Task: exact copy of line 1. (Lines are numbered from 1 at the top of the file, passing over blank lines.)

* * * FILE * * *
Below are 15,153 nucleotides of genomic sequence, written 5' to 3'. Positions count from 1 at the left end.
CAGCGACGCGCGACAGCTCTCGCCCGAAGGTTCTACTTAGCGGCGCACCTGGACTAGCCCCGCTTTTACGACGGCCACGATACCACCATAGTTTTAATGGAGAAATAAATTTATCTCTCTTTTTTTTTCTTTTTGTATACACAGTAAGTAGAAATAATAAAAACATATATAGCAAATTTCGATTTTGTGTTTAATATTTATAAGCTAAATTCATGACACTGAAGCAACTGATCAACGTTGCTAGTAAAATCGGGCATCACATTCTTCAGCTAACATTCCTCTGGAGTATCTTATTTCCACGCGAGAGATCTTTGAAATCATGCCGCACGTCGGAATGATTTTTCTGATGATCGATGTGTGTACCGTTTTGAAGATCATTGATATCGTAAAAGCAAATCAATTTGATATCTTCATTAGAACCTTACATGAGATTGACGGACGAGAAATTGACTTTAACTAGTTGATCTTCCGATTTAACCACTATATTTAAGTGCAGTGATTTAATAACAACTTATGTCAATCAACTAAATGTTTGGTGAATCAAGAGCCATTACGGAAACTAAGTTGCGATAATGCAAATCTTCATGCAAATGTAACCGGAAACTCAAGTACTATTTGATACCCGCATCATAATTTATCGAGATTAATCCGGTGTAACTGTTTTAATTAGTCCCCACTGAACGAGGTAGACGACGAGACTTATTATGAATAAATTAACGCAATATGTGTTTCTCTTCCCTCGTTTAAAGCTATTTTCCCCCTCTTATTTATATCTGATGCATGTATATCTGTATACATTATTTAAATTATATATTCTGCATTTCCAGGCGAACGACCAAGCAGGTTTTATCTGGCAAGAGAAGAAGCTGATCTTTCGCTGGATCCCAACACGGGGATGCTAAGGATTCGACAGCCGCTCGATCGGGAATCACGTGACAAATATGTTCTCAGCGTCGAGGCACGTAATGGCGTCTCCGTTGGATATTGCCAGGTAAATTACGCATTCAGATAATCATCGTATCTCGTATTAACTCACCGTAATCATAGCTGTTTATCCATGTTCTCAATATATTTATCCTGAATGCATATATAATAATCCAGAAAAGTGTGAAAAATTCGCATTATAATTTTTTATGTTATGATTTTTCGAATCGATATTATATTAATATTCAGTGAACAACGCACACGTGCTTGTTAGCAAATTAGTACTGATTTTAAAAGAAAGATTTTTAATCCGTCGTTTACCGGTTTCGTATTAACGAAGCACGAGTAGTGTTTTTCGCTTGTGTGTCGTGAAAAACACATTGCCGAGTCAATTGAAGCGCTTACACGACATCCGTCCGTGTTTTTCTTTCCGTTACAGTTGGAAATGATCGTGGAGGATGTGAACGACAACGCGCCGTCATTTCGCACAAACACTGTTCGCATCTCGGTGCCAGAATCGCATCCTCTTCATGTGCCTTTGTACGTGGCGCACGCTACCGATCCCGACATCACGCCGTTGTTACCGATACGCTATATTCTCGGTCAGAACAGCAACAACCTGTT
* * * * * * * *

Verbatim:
Below are 15,153 nucleotides of genomic sequence, written 5' to 3'. Positions count from 1 at the left end.